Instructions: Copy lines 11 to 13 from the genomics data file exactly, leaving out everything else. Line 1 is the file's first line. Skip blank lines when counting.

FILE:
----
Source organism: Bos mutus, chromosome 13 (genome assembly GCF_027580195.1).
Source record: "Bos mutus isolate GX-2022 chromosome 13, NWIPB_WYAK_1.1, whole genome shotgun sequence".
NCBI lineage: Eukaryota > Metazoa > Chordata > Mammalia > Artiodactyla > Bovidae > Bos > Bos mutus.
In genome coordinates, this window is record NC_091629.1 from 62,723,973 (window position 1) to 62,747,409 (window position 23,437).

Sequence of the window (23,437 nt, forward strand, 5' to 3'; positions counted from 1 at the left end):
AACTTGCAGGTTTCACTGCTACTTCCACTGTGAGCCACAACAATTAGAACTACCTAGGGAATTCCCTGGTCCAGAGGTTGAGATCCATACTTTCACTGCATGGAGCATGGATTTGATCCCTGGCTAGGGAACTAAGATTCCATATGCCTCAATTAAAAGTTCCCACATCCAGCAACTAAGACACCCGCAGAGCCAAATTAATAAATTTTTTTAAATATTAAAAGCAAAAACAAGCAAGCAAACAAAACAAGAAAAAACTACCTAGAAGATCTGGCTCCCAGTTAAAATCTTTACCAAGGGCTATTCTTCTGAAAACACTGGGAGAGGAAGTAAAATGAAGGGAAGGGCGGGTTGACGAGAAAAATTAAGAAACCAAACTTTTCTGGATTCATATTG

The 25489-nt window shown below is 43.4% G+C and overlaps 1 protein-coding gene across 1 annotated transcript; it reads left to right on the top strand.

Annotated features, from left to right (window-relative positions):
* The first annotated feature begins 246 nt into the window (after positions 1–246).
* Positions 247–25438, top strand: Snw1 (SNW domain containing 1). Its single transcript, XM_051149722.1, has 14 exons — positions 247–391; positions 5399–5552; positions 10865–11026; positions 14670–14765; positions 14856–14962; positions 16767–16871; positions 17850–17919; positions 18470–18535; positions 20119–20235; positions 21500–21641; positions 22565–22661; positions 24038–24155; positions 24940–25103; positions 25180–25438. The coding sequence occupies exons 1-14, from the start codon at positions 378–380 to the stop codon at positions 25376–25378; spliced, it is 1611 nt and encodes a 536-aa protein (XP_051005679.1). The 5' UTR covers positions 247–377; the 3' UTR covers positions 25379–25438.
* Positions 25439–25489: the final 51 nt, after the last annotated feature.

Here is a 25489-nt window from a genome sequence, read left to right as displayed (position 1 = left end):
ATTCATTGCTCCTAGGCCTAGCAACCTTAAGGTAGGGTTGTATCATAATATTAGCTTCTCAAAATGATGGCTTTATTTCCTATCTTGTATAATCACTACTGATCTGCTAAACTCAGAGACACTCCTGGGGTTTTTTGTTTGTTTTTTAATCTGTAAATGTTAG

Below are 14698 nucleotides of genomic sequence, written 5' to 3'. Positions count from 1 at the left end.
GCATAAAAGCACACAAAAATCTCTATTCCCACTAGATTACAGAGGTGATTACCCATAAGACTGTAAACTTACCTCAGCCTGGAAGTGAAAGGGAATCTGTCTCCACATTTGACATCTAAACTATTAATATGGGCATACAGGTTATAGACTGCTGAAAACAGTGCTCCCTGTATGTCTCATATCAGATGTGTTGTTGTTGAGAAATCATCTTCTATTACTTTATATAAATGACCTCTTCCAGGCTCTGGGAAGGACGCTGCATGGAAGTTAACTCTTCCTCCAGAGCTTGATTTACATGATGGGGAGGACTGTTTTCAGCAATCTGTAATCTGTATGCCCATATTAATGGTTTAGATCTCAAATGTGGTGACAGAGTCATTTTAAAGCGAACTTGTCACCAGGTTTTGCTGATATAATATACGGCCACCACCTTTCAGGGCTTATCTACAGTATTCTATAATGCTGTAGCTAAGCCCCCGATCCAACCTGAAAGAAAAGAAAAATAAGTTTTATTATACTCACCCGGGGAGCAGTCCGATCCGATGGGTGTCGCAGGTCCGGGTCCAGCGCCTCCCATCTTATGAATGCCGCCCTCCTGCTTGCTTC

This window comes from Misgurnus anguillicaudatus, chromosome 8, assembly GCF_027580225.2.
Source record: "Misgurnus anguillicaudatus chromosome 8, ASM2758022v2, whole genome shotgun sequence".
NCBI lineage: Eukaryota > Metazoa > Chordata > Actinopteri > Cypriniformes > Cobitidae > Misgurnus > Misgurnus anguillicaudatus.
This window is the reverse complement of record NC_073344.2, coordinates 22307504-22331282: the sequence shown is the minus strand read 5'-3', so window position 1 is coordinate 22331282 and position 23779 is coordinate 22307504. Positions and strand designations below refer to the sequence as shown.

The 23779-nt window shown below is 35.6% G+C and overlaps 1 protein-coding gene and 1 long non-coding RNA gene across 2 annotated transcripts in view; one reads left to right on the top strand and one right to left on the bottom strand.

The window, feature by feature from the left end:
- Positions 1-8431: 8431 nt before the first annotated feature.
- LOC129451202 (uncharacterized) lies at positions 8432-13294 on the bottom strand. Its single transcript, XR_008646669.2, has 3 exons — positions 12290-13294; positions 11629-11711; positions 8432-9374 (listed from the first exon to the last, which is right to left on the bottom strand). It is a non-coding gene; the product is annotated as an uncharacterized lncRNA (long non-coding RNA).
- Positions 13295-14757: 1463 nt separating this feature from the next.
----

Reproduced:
* Positions 25439–25489: the final 51 nt, after the last annotated feature.

Here is a 25489-nt window from a genome sequence, read left to right as displayed (position 1 = left end):
ATTCATTGCTCCTAGGCCTAGCAACCTTAAGGTAGGGTTGTATCATAATATTAGCTTCTCAAAATGATGGCTTTATTTCCTATCTTGTATAATCACTACTGATCTGCTAAACTCAGAGACACTCCTGGGGTTTTTTGTTTGTTTTTTAATCTGTAAATGTTAG